The greatest popular musician of the past few decades has died this morning. David Bowie, for many – including me – the reason why it all made sense – is an incalculable loss to music, to the world in general and, of course, to those who knew and loved him. The achievements go without saying – we’ll always have the albums and the songs. But there was more. On a wet, grim Monday morning, with ‘Where Are We Now’ on, loudly, a few thoughts about the man formerly known as Davy Jones.
- He was GREAT. It’s something that is routinely said of so many people, but in Bowie’s case, it was actually true. He was an innovator in every single aspect of his life and work. Even when something didn’t work (the art was never up to much, and Tin Machine has rightly been confined to the dustbin of memory), he grinned, made a self-deprecating joke and moved on. And there was always something round the corner.
- He never lost it. I hope that the reaction to Blackstar was a comfort to him in his final days. Even if I preferred his ‘other’ comeback album, The Next Day, it represented an artist at the peak of his questing, penetrating journey to make sense of the world. And there are a few songs on it – the title track; Lazarus; Dollar Days – that I think will join the canon before very long. For an artist to have recorded a dozen indelible songs is a rare achievement. In Bowie’s case, I think that you have around 50, and that’s before you get onto the gems that people forget.
- He was hilariously funny, a surprisingly rare attribute in people that famous and talented. Just the other day, I was reading the Proust questionnaire, and his answers (while inevitably guarded) are genuinely laugh-out-loud amusing. ‘With which historical figure do you most identify?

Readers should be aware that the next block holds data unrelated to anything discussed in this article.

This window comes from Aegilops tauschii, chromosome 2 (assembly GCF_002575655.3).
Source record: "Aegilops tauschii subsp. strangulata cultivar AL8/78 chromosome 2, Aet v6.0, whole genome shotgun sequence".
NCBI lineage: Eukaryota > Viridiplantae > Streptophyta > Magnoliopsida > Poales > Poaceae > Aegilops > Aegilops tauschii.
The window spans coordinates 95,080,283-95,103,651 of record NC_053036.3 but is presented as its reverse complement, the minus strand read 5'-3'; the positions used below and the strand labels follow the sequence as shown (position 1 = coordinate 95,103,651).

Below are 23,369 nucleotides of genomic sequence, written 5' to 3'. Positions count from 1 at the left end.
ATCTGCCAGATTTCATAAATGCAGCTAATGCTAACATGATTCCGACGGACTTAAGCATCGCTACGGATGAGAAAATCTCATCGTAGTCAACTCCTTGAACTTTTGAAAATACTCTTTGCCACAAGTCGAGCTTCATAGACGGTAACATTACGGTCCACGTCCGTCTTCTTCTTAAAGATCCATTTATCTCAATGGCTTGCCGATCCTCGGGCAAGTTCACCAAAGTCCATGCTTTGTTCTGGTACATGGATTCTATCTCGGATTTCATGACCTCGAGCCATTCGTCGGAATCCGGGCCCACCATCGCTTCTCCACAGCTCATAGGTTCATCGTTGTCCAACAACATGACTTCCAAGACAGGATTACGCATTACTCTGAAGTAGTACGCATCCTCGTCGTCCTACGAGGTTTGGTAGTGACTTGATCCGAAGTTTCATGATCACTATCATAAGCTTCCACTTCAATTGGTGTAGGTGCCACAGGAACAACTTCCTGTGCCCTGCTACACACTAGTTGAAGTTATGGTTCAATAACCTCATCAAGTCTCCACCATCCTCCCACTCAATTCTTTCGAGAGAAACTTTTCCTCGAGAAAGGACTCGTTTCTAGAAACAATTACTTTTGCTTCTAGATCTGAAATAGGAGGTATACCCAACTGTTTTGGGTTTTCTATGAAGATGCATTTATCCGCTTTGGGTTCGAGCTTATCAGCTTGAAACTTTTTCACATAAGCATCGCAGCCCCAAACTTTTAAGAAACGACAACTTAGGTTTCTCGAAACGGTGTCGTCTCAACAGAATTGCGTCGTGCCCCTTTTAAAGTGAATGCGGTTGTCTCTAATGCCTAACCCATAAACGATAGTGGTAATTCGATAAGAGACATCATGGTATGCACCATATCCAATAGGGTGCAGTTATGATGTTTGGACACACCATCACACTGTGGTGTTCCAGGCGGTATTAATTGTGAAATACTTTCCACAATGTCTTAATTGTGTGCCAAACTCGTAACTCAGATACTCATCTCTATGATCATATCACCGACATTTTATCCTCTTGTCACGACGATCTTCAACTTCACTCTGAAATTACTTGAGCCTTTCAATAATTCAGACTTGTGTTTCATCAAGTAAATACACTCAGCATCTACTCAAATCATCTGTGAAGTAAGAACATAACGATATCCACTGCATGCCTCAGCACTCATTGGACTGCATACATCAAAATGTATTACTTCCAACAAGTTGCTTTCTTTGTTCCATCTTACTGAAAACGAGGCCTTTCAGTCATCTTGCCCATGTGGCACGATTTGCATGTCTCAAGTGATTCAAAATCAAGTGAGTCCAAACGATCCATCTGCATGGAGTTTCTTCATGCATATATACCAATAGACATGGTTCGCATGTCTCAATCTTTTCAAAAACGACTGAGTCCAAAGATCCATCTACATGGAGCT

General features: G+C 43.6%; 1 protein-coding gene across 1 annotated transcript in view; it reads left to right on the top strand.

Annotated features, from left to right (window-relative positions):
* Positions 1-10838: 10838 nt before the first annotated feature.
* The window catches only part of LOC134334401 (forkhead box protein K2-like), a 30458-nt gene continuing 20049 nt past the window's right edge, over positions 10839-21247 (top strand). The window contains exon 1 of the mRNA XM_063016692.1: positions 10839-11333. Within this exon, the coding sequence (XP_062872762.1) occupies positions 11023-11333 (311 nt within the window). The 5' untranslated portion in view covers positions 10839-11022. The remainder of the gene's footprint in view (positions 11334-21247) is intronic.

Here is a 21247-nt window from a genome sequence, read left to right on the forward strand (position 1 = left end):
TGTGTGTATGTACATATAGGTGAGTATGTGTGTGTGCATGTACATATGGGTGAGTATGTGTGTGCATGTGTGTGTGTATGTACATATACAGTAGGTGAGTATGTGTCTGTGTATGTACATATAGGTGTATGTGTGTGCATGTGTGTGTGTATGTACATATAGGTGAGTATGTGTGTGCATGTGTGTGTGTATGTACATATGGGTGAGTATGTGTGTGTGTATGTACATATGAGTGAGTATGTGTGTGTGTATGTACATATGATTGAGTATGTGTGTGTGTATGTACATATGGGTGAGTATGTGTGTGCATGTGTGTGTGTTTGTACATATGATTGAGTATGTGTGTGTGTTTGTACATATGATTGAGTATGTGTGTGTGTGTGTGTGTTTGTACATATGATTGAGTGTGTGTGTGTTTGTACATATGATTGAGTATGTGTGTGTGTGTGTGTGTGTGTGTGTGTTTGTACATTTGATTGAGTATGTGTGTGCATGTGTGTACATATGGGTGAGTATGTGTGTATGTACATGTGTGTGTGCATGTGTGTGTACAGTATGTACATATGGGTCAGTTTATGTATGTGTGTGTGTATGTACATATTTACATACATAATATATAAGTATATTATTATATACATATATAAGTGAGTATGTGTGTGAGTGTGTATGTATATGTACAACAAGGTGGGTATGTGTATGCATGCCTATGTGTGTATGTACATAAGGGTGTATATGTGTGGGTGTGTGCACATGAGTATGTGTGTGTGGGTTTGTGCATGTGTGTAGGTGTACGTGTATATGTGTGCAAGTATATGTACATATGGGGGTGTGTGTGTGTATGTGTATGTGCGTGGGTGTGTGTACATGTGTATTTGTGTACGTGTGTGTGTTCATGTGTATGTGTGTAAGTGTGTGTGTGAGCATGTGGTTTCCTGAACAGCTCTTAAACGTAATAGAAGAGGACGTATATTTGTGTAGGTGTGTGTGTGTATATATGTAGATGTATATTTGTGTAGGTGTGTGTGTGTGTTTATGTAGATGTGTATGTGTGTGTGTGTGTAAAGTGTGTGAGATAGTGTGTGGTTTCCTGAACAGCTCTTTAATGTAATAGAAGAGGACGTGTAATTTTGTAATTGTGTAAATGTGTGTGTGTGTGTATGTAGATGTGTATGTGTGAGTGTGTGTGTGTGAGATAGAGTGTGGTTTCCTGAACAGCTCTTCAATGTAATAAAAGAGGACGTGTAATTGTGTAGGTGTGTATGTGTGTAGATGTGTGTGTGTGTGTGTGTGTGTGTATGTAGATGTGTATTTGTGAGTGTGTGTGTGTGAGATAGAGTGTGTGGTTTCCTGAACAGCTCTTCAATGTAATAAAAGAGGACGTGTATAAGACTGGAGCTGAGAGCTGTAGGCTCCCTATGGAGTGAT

- I was lucky enough to see him three-and-a-bit times. Manchester, 2o02 – ferocious, angry and intense (and that was just my neighbour) – probably the first time that I thought of him as a rock star rather than a slightly fey, camp musician – Hallo Spaceboy, I’m Afraid Of Americans and Let’s Dance were big, stomping monoliths of sound and vision. Wembley, 2003 – a longer, more introspective set, with a few end-of-pier moments (pretending to sulk when anyone sang along to the chorus of All The Young Dudes) but also encompassing high drama, such as his fantastic 1996 song ‘The Motel’. Isle Of Wight, 2004 – England had just lost a World Cup match, and the mood might have got fractious. But again managed, with a wonderfully inclusive and varied set, to lighten the mood, while still throwing in an extraordinarily dramatic Station To Station. Albert Hall, 2006 – for what it’s worth, his last performance in Britain. An utterly unexpected cameo at a David Gilmour concert, doing ‘Arnold Layne’ and ‘Comfortably Numb’. He was perfect for the former, and as for the latter, he was entirely wrong for it as written – far too dramatic and histrionic – but made it wonderful nonetheless. And that was my lot.
- At times, I loathe social media, for its snobbishness, bitching and cliquey-ness. But on days like today, it’s terribly comforting. There is no warmer feeling than the certain knowledge that you’re not alone, and that a 69-year old man from Brixton meant as much to them as it meant to you. And that, my friends, is the best feeling of all.
- Everything after 2004 has been, if you like, ‘extra time’. After the heart attack he suffered, rumours – rumours which, today, have sadly been proved correct – surfaced about cancer, dementia, what have you. And then he returned triumphantly and dramatically with The Next Day in 2013. I watched the peerless video for Where Are We Now imagining that he was very ill, and then was relieved to hear that he wasn’t. And then illness, that great leveller of us all, claimed him from the middle of 2014. And yet he wouldn’t give up. He recorded a new album – which now, of course, will be regarded entirely differently, and its lyrics pored over for significance and meaning – appeared in videos, and co-wrote a musical. While desperately unwell.
I shall miss him, and his music, so very much. As I know everyone reading this will. If you can love someone you never met, and now never will meet, then that is what I felt for the Starman, Major Tom, the Thin White Duke, and a man who two were lucky enough to call ‘Dad’. The only consolation is that he dies knowing how much people cared about him, and that, for any of us, is the only crumb of comfort we can hope to have at the end.
David Bowie, 1947 – 2016.